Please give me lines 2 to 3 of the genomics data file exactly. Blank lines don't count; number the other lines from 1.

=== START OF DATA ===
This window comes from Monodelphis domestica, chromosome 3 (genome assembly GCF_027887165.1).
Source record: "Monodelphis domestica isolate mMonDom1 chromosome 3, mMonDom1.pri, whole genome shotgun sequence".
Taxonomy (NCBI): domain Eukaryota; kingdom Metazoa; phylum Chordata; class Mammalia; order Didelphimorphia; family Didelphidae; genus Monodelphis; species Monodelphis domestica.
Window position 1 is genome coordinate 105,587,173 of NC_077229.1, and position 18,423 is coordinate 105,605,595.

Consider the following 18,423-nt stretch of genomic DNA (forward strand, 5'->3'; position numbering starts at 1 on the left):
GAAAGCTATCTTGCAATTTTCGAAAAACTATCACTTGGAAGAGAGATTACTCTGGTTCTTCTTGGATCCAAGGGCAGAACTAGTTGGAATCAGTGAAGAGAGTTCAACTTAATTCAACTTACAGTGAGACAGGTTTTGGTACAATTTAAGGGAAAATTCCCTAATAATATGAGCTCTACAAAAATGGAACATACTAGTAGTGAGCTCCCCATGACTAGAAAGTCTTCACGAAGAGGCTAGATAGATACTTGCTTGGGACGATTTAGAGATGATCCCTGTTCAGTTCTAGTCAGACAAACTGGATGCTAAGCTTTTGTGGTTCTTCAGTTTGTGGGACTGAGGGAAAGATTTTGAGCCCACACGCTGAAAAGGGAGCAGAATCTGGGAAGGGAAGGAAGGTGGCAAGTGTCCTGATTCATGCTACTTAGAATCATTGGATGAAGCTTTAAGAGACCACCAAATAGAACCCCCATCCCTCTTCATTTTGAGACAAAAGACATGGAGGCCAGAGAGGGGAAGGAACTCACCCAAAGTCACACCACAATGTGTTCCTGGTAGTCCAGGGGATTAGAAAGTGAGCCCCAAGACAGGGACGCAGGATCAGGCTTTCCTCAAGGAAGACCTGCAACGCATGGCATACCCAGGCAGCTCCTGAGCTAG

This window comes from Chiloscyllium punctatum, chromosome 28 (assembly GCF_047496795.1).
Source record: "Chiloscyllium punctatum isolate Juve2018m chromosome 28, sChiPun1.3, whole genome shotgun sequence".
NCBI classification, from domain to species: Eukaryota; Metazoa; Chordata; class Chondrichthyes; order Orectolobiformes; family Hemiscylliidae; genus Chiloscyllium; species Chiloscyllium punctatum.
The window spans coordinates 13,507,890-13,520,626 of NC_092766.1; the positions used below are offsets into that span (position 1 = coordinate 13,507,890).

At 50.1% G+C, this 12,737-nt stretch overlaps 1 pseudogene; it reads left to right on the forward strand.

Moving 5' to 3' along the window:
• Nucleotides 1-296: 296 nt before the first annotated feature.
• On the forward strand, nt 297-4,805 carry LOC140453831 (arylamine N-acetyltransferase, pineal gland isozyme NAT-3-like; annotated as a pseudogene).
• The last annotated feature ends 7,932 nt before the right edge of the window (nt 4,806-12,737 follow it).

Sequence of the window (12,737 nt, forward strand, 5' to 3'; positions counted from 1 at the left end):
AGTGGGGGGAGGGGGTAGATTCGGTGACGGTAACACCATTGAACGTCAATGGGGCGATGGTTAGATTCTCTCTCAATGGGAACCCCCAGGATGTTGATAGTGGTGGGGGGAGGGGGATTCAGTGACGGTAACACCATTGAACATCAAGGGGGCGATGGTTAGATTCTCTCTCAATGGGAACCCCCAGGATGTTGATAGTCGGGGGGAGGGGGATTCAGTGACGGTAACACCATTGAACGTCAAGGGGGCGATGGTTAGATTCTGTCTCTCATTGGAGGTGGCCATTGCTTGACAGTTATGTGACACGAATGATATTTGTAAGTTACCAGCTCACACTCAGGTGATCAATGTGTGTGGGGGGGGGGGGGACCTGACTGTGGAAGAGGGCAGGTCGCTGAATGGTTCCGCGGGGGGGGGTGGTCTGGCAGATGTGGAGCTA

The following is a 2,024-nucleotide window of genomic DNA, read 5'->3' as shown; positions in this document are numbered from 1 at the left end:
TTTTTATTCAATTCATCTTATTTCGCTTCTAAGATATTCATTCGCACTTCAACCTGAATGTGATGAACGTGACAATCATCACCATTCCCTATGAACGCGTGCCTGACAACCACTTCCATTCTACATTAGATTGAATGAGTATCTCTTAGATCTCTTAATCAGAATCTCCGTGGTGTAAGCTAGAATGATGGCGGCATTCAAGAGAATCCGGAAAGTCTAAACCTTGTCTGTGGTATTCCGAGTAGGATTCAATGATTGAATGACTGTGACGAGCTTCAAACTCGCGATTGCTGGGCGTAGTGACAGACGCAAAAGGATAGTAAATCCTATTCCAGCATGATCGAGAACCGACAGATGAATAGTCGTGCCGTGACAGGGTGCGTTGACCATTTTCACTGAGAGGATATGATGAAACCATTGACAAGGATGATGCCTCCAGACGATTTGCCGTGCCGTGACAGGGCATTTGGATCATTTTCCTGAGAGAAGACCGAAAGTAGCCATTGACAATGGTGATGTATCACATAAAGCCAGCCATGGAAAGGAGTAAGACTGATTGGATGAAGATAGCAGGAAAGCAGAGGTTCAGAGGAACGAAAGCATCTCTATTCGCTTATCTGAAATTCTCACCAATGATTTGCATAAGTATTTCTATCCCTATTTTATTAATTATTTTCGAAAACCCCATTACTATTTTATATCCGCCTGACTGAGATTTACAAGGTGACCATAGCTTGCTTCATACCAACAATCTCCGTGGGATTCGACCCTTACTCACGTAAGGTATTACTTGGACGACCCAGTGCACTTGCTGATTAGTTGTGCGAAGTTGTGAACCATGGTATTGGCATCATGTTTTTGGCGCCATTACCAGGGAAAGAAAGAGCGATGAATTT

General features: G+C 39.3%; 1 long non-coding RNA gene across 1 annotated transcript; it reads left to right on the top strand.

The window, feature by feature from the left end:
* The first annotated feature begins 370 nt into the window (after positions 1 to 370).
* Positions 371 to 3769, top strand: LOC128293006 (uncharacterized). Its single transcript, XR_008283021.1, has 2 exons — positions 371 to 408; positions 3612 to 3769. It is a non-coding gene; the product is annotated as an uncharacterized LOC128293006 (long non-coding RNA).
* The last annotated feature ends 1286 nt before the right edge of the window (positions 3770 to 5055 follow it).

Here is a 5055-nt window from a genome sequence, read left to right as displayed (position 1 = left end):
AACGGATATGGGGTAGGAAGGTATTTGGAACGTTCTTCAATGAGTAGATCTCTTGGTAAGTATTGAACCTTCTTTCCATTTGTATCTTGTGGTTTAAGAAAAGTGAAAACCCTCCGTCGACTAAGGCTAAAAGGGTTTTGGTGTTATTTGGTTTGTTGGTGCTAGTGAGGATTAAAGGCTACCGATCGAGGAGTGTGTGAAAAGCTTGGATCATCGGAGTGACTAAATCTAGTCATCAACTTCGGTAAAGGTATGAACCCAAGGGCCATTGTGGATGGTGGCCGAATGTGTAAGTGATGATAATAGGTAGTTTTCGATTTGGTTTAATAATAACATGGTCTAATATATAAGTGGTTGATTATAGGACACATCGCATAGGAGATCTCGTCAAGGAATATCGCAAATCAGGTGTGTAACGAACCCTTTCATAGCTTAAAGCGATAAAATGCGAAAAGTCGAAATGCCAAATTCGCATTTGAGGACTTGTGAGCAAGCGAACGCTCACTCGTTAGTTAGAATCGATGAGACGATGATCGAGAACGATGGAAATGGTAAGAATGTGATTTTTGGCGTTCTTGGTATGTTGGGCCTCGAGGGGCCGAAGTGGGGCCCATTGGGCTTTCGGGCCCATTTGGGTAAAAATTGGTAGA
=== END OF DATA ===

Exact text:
Source record: "Monodelphis domestica isolate mMonDom1 chromosome 3, mMonDom1.pri, whole genome shotgun sequence".
Taxonomy (NCBI): domain Eukaryota; kingdom Metazoa; phylum Chordata; class Mammalia; order Didelphimorphia; family Didelphidae; genus Monodelphis; species Monodelphis domestica.